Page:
Tag Archives: diet

Hormesis and a blow torch

I joke about hormesis a lot because it has little-to-no scientific proof. Maybe it’s true, but it’s really hard to prove experimentally.

Imo, whatevs. But I do walk the walk: Hormesis of the AGEs.

disclosures: I’m a horrible food photographer… it’s really hard to take pictures while actively blow torching food! (and not burning down the house)

and 2) bowls don’t last forever, especially mine.

 

My weapon of choice: this and these

 

 

 

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Endurance Performance Doesn’t Decline on a Low Carb Diet

The new study by Zinn and colleagues doesn’t debunk ketoadaptation. And the authors agree!

In brief, it was 5 ~50-year old recreational endurance athletes. They’ve been training a lot for a very long time. In other words, one way to view this study is the opposite of n00b gainz. Experienced exercisers don’t typically make gains in 10 weeks without drastically changing their training program or increasing protein intake – neither of which occurred in this study.

 

 

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Long-term fat adaptation.

Ketoadaptation

More on physical performance and ketoadaptation

A timeline of ketoadaptation.

 

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Allu-lujah: the new Quest Hero bars

On that sweetener in the new Quest Hero bars: allulose (formerly known as D-Psicose).

1. I’m sure they were quick to adopt the alternate nomenclature because it’s hard not so say Piss-cose lol

2. Nutrition-wise, Hero bars are basically Quest Lite. A bit less fibre. But I really think they’re getting much better at texture.

3. On to allulose. It’s not really like sugar – even though the FDA says it must be labeled as such – because it carries virtually no calories and actually blunts the blood glucose spike from a meal.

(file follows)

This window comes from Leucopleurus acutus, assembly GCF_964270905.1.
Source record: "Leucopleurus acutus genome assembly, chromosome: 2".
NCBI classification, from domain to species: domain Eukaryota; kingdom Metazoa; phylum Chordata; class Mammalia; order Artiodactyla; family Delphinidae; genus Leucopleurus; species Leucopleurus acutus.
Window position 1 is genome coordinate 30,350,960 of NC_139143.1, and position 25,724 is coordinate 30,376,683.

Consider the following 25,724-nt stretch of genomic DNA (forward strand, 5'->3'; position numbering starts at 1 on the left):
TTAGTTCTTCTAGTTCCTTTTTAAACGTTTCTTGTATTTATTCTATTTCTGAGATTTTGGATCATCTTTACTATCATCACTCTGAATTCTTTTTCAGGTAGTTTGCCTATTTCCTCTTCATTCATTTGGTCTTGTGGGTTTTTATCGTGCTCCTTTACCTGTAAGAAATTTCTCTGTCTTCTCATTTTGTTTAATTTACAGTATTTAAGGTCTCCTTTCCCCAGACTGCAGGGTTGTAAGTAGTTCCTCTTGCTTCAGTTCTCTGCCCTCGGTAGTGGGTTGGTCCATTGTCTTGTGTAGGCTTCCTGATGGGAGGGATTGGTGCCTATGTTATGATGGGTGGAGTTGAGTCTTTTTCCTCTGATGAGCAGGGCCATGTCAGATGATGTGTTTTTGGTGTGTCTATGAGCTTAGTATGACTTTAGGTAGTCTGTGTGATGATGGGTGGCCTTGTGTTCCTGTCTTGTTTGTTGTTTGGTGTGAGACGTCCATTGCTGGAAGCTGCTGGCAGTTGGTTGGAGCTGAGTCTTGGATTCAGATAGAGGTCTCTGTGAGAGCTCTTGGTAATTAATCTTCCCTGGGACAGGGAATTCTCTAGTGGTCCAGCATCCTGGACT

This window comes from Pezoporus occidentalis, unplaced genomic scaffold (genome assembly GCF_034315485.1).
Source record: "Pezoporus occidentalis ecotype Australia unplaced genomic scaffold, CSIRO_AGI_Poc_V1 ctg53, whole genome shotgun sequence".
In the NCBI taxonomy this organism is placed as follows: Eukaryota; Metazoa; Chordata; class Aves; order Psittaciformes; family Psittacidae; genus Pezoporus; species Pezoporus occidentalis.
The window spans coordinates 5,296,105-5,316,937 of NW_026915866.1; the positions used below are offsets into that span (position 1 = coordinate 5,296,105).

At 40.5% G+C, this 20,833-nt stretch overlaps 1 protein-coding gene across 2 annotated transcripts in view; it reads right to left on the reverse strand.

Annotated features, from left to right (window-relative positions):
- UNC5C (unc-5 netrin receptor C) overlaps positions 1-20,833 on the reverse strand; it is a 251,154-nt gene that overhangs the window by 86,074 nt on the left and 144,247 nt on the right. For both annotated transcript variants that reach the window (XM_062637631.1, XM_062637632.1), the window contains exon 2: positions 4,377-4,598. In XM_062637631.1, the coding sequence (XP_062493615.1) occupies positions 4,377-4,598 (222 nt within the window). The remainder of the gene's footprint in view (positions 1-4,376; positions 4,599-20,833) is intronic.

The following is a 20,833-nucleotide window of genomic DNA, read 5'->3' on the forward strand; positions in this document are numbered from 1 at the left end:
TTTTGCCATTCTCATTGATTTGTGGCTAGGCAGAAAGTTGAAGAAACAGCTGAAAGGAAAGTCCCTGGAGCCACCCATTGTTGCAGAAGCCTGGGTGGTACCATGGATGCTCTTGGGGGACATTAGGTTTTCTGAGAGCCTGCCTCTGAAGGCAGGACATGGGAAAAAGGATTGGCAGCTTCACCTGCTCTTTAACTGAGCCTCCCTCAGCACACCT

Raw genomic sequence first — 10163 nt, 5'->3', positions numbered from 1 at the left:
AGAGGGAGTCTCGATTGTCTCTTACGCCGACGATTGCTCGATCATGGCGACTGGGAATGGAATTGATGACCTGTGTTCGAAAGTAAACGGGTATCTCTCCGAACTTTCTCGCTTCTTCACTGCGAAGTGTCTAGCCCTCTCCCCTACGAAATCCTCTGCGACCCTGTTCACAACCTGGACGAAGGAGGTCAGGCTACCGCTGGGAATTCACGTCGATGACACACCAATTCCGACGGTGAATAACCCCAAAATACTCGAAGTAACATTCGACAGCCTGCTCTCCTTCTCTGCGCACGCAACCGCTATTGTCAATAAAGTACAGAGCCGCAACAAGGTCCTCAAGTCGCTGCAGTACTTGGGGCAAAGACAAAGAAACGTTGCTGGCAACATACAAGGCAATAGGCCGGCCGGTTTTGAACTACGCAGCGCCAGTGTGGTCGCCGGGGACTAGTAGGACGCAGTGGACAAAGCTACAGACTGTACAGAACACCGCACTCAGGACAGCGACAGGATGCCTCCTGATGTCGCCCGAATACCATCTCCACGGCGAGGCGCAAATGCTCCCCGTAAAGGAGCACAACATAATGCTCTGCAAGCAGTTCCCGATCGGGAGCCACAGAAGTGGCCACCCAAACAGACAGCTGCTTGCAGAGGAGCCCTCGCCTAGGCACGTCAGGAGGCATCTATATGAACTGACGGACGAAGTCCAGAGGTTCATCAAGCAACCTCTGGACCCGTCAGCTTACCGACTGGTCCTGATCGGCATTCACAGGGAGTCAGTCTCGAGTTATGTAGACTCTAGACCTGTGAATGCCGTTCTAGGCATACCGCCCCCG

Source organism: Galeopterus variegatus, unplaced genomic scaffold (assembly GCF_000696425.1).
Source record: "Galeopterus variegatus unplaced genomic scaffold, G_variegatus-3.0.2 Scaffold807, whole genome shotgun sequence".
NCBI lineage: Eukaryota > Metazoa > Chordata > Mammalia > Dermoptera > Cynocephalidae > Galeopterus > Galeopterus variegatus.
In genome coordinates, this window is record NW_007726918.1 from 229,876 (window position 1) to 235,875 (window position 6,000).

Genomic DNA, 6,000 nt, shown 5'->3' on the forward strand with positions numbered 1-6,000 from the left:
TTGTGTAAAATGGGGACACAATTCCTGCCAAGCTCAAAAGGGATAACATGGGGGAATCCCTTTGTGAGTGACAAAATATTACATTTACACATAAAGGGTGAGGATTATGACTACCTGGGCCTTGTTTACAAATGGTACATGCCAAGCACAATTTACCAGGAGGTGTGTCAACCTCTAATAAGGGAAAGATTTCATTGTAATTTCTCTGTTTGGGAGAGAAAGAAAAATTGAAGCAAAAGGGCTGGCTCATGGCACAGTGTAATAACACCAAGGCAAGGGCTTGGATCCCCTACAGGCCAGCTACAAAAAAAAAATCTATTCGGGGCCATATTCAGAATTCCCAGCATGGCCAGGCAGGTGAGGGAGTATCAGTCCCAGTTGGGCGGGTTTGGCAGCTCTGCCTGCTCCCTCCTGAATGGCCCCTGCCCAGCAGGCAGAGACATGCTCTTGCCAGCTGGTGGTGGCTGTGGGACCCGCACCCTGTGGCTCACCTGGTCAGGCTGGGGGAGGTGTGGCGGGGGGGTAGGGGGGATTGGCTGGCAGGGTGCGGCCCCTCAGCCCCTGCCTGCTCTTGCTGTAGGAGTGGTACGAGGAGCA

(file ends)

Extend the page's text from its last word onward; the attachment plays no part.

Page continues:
Exhibit A. n=20 healthy peole: 7.5 g D-psicose alone, 75 g maltodextrin alone, 75 g maltodextrin + 2.5, 5, or 7.5 g D-psicose (Iida et al., 2008)

amazeballs

 

 

 

 

 

Exhibit B. n=26, zero or 5g psicose with a standardized meal (Hayashi et al., 2010). Note: there are ~12 grams of allulose in a Hero bar.

It works better in diabetics.

 

 

They did a 12-week study where psicose was dosed 3 times a day, 5 grams each time, and showed it was perfectly healthy. Some markers even improved.

 

Exhibit C. Psicose metabolism (Iida et al., 2010)

In doses ranging from 5 to 30 grams, up to 70% is excreted intact and the rest does not go to farts.

It’s virtually calorie-free:

 

 

and is barely fermentable (compared to FOS):

 

 

compare to other low carb protein bars here, get the new Quest bars here, or just buy some straight allulose and experiment with it!

Mechanisms? 1) it’s not sugar, but it still enhances glucose disposal; and 2) some animal studies show it enhances liver glucose uptake. Idk.

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Scheduled Meals for Circadian Entrainment

Scheduled Meals for Circadian Entrainment

This one’s for Patrons!

For $3 a month, Patron’s have access to all articles.  I still plan on 4-5 new ones per month and I’ll post at least one of ’em here.  Join up! Thanks.

 

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The alkaline diet is bullshit. Proof: vinegar is the bomb

1. Whether it’s Balsamic, sherry, red wine, apple cider, or even plain distilled white, vinegar is a great condiment (P<0.05). Try cutting your favorite with a more concentrated one for more fun (be careful, it can burn you; I’d start with 1:20 or 5%).

2. It reduces the glucose and insulin response to a meal.

World’s coolest fatty acid?

 

 

Exhibit A: 20 g apple cider vinegar, 40 g water, and 1 tsp saccharine two minutes prior to “a white bagel, butter, and orange juice (87 g total carbohydrates)” (Johnston et al., 2004)